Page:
We tend to look on the past with rose-tinted glasses. Witness how we look back at the 1970s. This was the decade when American films fully embraced a new, younger generation of filmmakers, after some heavy flirting in the mid-1960s. The 70s gave us Martin Scorsese, Francis Ford Coppola and Robert Altman, just to name a few. However, it’s important to note that few in the 1970s realized they were living in a Golden Age. This is because while cinematic history was being made, there was also a glut of trash still making it onto the screen. This just doesn’t just include the commercial films that studios dumbed down and banked on. It also includes films that shamelessly tried to ape the success of the people we remember so fondly.
Today, we look at two films that deal with taking the law into your own hands. The first of these films is one of the films that aimed for greatness – or at least aimed to copy it – and failed miserably.
DAY 13: JANUARY 15, 2013
BUSTING (1974) – first viewing – Just when you thought any “gritty” film to come out during the amazing 1970s was a winner, we have this. Elliot Gould and Robert Blake play vice cops who spend their days busting hookers and gay nightclubs. They can’t get any traction because whenever they bust one of the many businesses owned by Rizzo (Alan Garfield), their bust is thrown out and they’re sent to do worthless jobs. Realizing they don’t have the support of their superiors, they break protocol and spend their off duty hours following Rizzo wherever he goes, threatening him, harassing him and destroying his property right in front of him, hoping that will lead to a big drug bust.
If you see the inherent flaw in this approach, congratulations – you are smarter than anyone behind the scenes on BUSTING. Everyone knows that all it should take it one phone call from Rizzo to the cops’ superiors or even local government officials. One call to say “these cops keep accusing me of things. They have no warrant, no probable cause, they’ve set fire to my belongings and they’re harassing me every minute of the day.” Gould and Blake would be suspended from the force while internal affairs spent all of two hours realizing the drastic ways in which they violated Rizzo’s rights and they’d be kicked off the force. Even Rizzo’s actual criminal activities are irrelevant since everyone in power already knows of his activities and is on the take. A supposedly thought-provoking ending is ridiculous because none of the outlandish claims made by one of the characters to shock the viewer has any basis in reality. The makers of BUSTING hope that you are too stupid to understand this. For that reason, it’s not just a bad movie but an insulting one.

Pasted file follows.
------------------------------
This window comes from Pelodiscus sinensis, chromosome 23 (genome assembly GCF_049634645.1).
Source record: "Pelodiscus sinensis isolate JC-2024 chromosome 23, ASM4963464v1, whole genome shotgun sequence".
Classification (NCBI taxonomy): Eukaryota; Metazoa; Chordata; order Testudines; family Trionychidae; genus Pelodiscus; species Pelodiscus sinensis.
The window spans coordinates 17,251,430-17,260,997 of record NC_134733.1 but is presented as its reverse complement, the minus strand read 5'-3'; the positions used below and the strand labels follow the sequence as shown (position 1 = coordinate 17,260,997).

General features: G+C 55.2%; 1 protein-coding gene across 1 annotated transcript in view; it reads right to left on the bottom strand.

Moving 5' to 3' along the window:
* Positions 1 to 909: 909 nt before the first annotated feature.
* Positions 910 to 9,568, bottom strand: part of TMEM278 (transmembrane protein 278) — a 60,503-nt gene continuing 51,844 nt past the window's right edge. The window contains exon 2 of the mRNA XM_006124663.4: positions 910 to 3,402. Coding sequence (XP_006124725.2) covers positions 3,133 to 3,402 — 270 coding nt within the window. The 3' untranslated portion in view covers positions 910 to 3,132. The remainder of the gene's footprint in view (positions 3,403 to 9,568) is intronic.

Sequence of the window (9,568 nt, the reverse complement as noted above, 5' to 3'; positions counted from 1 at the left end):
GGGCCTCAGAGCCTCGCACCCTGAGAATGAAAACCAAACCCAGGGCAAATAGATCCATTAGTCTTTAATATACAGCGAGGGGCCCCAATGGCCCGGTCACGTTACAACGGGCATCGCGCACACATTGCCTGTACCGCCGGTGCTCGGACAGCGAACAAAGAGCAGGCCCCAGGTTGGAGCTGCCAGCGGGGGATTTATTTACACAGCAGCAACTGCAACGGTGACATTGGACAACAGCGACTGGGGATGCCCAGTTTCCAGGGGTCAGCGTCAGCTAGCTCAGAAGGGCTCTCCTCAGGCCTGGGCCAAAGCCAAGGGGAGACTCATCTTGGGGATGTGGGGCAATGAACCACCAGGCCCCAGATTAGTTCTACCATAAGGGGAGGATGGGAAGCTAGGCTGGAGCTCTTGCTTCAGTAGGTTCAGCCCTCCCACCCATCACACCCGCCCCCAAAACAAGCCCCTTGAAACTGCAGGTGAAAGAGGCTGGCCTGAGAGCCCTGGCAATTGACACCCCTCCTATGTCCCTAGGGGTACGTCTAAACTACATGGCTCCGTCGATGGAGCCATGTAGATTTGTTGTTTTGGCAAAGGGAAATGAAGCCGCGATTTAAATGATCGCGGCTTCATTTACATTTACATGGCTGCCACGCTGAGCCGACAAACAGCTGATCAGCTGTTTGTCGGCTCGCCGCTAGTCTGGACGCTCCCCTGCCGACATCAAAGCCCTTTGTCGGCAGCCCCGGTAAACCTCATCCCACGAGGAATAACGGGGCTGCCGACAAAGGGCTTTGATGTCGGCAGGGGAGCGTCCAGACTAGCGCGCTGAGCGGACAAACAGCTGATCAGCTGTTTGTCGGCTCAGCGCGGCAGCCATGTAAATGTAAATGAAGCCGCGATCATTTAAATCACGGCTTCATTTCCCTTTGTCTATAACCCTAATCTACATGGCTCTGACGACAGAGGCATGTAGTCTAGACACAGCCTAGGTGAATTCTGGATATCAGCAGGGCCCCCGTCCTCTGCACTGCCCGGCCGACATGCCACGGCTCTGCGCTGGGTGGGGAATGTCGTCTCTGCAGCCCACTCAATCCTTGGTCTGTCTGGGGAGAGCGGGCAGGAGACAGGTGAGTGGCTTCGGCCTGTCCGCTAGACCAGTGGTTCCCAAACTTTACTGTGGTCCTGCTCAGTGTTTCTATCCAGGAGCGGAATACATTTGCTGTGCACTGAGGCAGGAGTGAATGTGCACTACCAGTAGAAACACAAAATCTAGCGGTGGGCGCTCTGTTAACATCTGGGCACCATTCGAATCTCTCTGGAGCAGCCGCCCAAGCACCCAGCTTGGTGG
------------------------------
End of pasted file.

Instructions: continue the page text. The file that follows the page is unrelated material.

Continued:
And let’s not pretend that these are great heroes. They bust prostitutes, using the worst possible acts. They threaten, slap around and entrap suspects. They break up gay nightclubs and when the perps fight back, bitch and moan “That faggot bit my leg.” The film is extremely racist and homophobic. A courtroom scene meant to be funny is actually disturbing as gay and transgendered people are ridiculed and have their right to due process blatantly ignored. Also, there are no non-whites in this film unless they are lowlife criminals. They aren’t committed to their quest in some search for justice either. Gould even goes to a prostitute when he feels like it. It’s more to make themselves feel better than anything and honestly why should I care if these pigs feel good about themselves?
BUSTING is the directorial debut of Peter Hyams, and thankfully the film is at least shot well. It’s never unpleasant to look at, no matter what dingy places it exposes us to. Robert Blake does nothing special here. I have never understood the appeal of Elliot Gould and how he got to be a star has always left me flabbergasted. It’s not just his looks (he’s looking more like Frank Zappa than ever here). He has a complete lack of range, charisma or charm. Worst of all is John Lawrence as the police captain. He’s a man stuck in the middle and raves about that every moment he’s on screen. He’s not unlike the character of James Taggart in Ayn Rand’s novel ATLAS SHRUGGED. And trust me, anyone who reminds me of that rancid piece of garbage is immediately put on my shit list.
BUSTING desperately wants to be THE FRENCH CONNECTION, complete with a reckless car chase sequence. But as it is, this couldn’t even pass muster as an episode of STREETS OF SAN FRANCISCO. ★ out of ★★★★
YOUNG GUNS (1988) – In this fictionalized telling of the Lincoln County War, cattle rancher John Tunstall (Terrence Stamp) takes in young William H. Bonney (Emilio Estevez) and introduces him to the wayward youths he has employed. When Tunstall is gunned down, Bonney and the other “regulators” vow revenge and begin huting down the killers. All of this leads to Bonney’s legend in which he would become known as Billy the Kid.
This was a big deal at the time. They got some of the biggest young stars of the day and cast them in a less traditional telling of an old tale. Most of the group handles the material well, especially Estevez who is one of the best Billy the Kids in my opinion. The film is rarely dull, but it would help to have a little more energy in this film. It’s action packed and interesting but still comes off a little flat. Geoff Murphy’s sequel is actually better than this original. ★★½ out of ★★★★
Total films watched in 2013 so far: 35
My soundtrack for January 15, 2013: “And she says, ‘I’ve come to set something twisted straight…'”